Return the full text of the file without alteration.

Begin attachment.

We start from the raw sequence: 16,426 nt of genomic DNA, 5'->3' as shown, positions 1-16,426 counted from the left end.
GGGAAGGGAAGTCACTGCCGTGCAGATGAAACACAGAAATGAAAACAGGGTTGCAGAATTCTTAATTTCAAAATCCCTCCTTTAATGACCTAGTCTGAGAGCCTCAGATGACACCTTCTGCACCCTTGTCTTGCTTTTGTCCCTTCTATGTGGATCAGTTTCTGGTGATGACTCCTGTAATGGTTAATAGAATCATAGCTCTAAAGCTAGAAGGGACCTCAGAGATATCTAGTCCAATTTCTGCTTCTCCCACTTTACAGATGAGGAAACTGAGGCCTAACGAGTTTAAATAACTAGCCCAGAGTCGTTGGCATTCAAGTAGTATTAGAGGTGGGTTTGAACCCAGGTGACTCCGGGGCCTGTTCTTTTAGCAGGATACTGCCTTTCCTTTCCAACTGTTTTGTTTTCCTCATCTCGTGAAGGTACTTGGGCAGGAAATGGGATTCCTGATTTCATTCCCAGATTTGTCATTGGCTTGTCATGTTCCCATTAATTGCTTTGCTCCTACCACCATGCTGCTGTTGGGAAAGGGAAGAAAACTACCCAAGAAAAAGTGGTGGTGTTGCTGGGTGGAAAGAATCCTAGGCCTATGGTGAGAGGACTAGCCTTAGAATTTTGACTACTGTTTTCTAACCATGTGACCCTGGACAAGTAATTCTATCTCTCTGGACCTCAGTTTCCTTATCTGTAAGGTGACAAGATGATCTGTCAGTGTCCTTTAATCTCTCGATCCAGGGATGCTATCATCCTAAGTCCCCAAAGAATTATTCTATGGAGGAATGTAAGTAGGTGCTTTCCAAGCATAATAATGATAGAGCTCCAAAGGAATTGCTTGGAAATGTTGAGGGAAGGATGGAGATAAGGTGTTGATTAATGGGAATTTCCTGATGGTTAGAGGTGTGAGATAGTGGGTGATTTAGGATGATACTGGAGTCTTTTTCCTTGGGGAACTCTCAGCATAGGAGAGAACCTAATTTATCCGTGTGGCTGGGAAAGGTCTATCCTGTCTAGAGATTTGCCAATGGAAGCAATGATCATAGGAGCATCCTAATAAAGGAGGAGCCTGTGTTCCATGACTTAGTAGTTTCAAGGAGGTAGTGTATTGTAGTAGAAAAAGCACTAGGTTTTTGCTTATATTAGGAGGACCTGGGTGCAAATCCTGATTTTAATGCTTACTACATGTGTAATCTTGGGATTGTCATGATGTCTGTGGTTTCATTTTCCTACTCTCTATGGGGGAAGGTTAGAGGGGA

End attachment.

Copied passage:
We start from the raw sequence: 16,426 nt of genomic DNA, 5'->3' as shown, positions 1-16,426 counted from the left end.
GGGAAGGGAAGTCACTGCCGTGCAGATGAAACACAGAAATGAAAACAGGGTTGCAGAATTCTTAATTTCAAAATCCCTCCTTTAATGACCTAGTCTGAGAGCCTCAGATGACACCTTCTGCACCCTTGTCTTGCTTTTGTCCCTTCTATGTGGATCAGTTTCTGGTGATGACTCCTGTAATGGTTAATAGAATCATAGCTCTAAAGCTAGAAGGGACCTCAGAGATATCTAGTCCAATTTCTGCTTCTCCCACTTTACAGATGAGGAAACTGAGGCCTAACGAGTTTAAATAACTAGCCCAGAGTCGTTGGCATTCAAGTAGTATTAGAGGTGGGTTTGAACCCAGGTGACTCCGGGGCCTGTTCTTTTAGCAGGATACTGCCTTTCCTTTCCAACTGTTTTGTTTTCCTCATCTCGTGAAGGTACTTGGGCAGGAAATGGGATTCCTGATTTCATTCCCAGATTTGTCATTGGCTTGTCATGTTCCCATTAATTGCTTTGCTCCTACCACCATGCTGCTGTTGGGAAAGGGAAGAAAACTACCCAAGAAAAAGTGGTGGTGTTGCTGGGTGGAAAGAATCCTAGGCCTATGGTGAGAGGACTAGCCTTAGAATTTTGACTACTGTTTTCTAACCATGTGACCCTGGACAAGTAATTCTATCTCTCTGGACCTCAGTTTCCTTATCTGTAAGGTGACAAGATGATCTGTCAGTGTCCTTTAATCTCTCGATCCAGGGATGCTATCATCCTAAGTCCCCAAAGAATTATTCTATGGAGGAATGTAAGTAGGTGCTTTCCAAGCATAATAATGATAGAGCTCCAAAGGAATTGCTTGGAAATGTTGAGGGAAGGATGGAGATAAGGTGTTGATTAATGGGAATTTCCTGATGGTTAGAGGTGTGAGATAGTGGGTGATTTAGGATGATACTGGAGTCTTTTTCCTTGGGGAACTCTCAGCATAGGAGAGAACCTAATTTATCCGTGTGGCTGGGAAAGGTCTATCCTGTCTAGAGATTTGCCAATGGAAGCAATGATCATAGGAGCATCCTAATAAAGGAGGAGCCTGTGTTCCATGACTTAGTAGTTTCAAGGAGGTAGTGTATTGTAGTAGAAAAAGCACTAGGTTTTTGCTTATATTAGGAGGACCTGGGTGCAAATCCTGATTTTAATGCTTACTACATGTGTAATCTTGGGATTGTCATGATGTCTGTGGTTTCATTTTCCTACTCTCTATGGGGGAAGGTTAGAGGGGA